A common question I get asked is whether since losing my vision my other senses have increased. Generally I would answer no, but lately I've noticed that my senses have been changing and adapting. This is probably due to being more aware of what is happening around me and being more accepting of the need to use my other senses more in every day life.
I would not describe myself as having good hearing, quite the opposite especially since I had ear problems as a child which have continued into adulthood. Since learning how to use a cane to navigate, I have had to tune into my hearing more to help me cross roads. I think in the past I just didn't pay attention to what was going on around me on an aural level. The first time I tried to listen to determine whether it was safe to cross I felt overwhelmed and had no idea whether I should wait or go. I was also not accepting that I needed to be using a cane and my ears, and this also played a role in having so much difficulty tapping into the sense.
Another big help to me learning to tune into my other senses is practising mindfulness meditation everyday. I started learning about mindfulness to help with anxiety and I was instantly hooked on it. I was always interested in meditation, using it infrequently, but mindfulness really resonated with me. It teaches you about being in the present moment and to be aware of your body and your surroundings.
My favourite way to practice mindfulness is to listen to the sounds around me. I was shocked when I first tuned in and heard at least five different birds, all in the middle of a big city! I had totally forgot the existence of the wildlife around me! I also can hear the traffic (which is surprisingly relaxing), the trains which are about a five minute drive away and the bats squabbling constantly. This probably sounds lame and like I have no life but I actually enjoy just listening! I've always been a person constantly on-the-go and always engaged in an activity but I've actually learnt to stop and just be, and it has helped with accepting my diagnosis and also in aiding my adaptation.
It truly is incredible what goes on around us and within us, and tuning into it has been a rewarding experience. I'm learning to embrace just listening, not having to rely on my eyes, to experience the world in a different way. You don't need to see every detail, you can combine what you see, hear, feel and smell and that is just as satisfying as being fully sighted.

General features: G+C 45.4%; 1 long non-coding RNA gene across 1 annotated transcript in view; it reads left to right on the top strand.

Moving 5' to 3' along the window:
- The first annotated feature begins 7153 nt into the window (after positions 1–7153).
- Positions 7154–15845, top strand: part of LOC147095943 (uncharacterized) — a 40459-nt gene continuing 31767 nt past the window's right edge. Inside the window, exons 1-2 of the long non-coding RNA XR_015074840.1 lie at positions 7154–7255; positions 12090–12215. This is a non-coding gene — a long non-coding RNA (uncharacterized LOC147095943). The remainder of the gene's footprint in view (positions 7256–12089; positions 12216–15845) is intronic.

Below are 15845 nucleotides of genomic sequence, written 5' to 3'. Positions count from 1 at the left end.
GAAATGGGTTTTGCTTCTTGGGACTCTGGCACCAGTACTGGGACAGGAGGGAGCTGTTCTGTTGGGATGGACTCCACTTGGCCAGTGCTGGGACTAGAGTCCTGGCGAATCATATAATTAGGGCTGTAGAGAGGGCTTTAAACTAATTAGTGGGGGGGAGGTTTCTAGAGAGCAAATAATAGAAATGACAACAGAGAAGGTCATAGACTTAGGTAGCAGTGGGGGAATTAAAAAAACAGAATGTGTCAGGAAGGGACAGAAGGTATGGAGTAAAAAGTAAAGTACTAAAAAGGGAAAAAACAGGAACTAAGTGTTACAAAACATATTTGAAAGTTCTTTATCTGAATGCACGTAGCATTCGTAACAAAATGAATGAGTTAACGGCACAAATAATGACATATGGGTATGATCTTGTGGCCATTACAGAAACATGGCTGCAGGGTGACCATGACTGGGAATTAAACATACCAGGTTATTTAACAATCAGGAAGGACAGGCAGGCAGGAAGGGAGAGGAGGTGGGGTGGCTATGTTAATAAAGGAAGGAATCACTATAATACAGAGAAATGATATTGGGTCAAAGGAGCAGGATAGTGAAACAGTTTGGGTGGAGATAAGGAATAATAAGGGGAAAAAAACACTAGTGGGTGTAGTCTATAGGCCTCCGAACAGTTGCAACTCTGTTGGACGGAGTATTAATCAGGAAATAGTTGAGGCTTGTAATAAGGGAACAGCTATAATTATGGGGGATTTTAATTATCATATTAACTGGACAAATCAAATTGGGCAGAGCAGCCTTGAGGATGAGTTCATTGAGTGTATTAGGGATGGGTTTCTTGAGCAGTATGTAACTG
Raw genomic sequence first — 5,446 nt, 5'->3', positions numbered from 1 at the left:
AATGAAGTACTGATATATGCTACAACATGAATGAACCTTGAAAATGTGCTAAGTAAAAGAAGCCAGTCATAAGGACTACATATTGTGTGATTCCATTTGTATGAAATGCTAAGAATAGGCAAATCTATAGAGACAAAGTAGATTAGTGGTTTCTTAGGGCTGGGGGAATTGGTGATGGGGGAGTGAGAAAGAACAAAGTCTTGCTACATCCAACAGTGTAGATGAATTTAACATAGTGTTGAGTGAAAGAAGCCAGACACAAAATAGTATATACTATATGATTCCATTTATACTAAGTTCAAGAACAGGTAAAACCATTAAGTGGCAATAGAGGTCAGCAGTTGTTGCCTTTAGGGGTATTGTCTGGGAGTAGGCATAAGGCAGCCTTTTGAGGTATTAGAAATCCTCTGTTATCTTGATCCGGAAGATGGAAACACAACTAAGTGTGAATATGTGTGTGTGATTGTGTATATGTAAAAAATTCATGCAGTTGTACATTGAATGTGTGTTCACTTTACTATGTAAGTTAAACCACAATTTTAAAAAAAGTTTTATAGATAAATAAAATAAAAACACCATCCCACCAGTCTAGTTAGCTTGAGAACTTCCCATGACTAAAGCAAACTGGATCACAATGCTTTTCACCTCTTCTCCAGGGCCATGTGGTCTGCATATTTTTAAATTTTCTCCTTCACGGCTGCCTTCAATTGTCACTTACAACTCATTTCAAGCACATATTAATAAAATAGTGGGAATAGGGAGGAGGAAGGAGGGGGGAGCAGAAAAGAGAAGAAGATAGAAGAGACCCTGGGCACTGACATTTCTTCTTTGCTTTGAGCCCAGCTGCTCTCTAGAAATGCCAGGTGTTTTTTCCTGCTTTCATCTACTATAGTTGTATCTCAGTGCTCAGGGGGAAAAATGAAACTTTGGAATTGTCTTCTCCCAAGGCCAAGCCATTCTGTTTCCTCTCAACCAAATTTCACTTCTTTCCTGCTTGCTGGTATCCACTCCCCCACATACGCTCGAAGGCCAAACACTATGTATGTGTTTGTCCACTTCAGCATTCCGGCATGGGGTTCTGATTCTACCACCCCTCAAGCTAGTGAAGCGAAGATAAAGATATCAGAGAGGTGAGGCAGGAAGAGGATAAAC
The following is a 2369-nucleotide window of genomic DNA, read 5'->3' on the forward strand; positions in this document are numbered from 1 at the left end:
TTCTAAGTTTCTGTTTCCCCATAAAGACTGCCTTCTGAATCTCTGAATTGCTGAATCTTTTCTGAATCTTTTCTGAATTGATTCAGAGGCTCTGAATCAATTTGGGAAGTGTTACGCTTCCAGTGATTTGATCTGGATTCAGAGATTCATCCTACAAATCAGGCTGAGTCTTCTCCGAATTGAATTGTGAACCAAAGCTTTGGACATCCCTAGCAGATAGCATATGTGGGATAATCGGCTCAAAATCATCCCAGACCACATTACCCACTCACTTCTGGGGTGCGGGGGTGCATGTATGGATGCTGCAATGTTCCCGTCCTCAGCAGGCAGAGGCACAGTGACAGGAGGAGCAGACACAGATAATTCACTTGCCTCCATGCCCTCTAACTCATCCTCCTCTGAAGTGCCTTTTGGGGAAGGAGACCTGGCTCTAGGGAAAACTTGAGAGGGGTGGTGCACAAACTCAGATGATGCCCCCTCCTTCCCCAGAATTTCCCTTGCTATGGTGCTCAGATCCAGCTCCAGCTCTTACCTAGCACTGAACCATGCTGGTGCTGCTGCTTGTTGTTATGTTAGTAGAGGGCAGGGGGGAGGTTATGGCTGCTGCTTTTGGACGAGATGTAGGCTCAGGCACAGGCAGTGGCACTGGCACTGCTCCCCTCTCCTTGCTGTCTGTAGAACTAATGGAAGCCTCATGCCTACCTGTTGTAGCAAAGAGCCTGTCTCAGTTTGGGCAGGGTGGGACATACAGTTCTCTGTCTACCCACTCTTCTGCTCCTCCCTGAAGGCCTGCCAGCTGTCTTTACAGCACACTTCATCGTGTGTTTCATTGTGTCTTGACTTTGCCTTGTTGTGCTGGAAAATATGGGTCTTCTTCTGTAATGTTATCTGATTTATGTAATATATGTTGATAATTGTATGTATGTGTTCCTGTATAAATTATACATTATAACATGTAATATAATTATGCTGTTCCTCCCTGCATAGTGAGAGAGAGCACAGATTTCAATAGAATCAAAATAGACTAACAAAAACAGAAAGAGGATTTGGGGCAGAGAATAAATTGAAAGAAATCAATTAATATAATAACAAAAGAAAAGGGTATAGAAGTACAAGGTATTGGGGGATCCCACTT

Tuesday, August 12, 2014
Wednesday, August 6, 2014
Living with an incurable, degenerative disease which leads to permanent disablement and blindness is one of the hardest challenges a person can face. Doubled with the fact that the process usually begins in early adulthood when a person has discovered who they are and figured out their life goals and aspirations can make the situation even more confronting and distressing.
Hope can be a strong and powerful feeling that helps anyone going through this situation, and other situations, get through the day. But is there such thing as 'unhealthy hope'?
My main concern is when hope for a cure dominates everyday thinking and finding a cure is the only way someone can accept their diagnosis or find the will to continue on.
The one thing for those who have Stargardt's, and any other inherited retinal disease, is that we may be losing our sight, becoming 'disabled' and 'legally blind' but we still have amazing, fulfilling, satisfying and successful lives. Our lives may be different from what we expected them to be, but I guarantee we will look back when we are older and think we wouldn't change a thing.
In saying that it won't be a walk in the park, but in life what ever is? I know myself struggling through another uni degree determined to complete my third degree as a 'legally blind' person and then ultimately completing my PhD will be one of the most satisfying moments in my life. People always ask me how I manage, and to be honest, I don't even know! It is literally pain and tears to get me to where I am and I still have a long way to go.
I really want everyone to remember that a cure isn't the only answer for us, while it would be fantastic, our lives are still worthwhile and filled with incredible opportunities.
Always stay positive and remember, no matter what the goal is, you can always get there, you may just have to take a different path to achieve it.